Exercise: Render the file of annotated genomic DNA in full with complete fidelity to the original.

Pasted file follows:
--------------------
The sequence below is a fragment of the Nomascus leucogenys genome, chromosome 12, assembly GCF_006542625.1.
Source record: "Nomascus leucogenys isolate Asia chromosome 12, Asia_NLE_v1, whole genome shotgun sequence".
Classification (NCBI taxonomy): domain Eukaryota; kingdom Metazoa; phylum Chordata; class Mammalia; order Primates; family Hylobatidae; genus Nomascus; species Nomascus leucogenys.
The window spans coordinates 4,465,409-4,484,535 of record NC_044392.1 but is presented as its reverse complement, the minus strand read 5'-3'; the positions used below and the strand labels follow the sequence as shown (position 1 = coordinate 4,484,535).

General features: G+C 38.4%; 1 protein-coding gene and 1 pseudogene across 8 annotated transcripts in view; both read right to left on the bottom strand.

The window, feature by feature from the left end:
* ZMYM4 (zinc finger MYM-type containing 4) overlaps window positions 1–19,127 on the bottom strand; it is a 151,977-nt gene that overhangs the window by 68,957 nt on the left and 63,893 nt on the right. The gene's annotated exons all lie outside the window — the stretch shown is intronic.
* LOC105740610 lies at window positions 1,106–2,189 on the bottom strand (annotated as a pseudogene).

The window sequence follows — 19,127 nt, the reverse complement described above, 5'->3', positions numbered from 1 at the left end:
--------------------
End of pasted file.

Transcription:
The sequence below is a fragment of the Nomascus leucogenys genome, chromosome 12, assembly GCF_006542625.1.
Source record: "Nomascus leucogenys isolate Asia chromosome 12, Asia_NLE_v1, whole genome shotgun sequence".
Classification (NCBI taxonomy): domain Eukaryota; kingdom Metazoa; phylum Chordata; class Mammalia; order Primates; family Hylobatidae; genus Nomascus; species Nomascus leucogenys.
The window spans coordinates 4,465,409-4,484,535 of record NC_044392.1 but is presented as its reverse complement, the minus strand read 5'-3'; the positions used below and the strand labels follow the sequence as shown (position 1 = coordinate 4,484,535).

General features: G+C 38.4%; 1 protein-coding gene and 1 pseudogene across 8 annotated transcripts in view; both read right to left on the bottom strand.

The window, feature by feature from the left end:
* ZMYM4 (zinc finger MYM-type containing 4) overlaps window positions 1–19,127 on the bottom strand; it is a 151,977-nt gene that overhangs the window by 68,957 nt on the left and 63,893 nt on the right. The gene's annotated exons all lie outside the window — the stretch shown is intronic.
* LOC105740610 lies at window positions 1,106–2,189 on the bottom strand (annotated as a pseudogene).

The window sequence follows — 19,127 nt, the reverse complement described above, 5'->3', positions numbered from 1 at the left end: